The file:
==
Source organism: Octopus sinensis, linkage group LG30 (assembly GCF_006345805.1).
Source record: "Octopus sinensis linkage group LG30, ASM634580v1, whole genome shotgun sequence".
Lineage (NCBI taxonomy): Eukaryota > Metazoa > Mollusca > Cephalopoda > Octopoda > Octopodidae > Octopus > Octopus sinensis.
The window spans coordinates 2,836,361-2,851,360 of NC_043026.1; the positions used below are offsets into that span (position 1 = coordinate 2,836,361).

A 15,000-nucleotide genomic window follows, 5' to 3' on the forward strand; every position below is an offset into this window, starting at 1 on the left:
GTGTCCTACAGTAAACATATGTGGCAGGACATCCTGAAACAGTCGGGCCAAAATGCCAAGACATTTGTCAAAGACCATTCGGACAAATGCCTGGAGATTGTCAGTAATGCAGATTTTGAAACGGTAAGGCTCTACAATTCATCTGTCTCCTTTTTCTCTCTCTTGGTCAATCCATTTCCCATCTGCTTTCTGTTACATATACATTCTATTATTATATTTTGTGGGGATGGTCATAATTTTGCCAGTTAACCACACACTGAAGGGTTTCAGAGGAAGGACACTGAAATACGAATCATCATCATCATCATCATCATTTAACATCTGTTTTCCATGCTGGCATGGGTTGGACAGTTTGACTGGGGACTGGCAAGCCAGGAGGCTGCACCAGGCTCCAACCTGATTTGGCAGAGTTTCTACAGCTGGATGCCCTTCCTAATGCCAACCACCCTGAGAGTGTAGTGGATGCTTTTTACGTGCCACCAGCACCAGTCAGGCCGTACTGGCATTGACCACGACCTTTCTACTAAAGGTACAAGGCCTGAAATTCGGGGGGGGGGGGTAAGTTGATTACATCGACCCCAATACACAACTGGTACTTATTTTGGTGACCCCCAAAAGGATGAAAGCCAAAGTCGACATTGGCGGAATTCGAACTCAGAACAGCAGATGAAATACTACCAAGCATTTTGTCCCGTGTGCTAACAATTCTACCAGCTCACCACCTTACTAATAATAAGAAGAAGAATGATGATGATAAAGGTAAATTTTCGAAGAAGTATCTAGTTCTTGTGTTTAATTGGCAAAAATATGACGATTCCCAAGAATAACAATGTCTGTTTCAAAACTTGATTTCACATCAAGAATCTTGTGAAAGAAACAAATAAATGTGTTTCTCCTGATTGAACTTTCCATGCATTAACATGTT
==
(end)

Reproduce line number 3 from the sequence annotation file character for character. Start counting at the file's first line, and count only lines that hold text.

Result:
Lineage (NCBI taxonomy): Eukaryota > Metazoa > Mollusca > Cephalopoda > Octopoda > Octopodidae > Octopus > Octopus sinensis.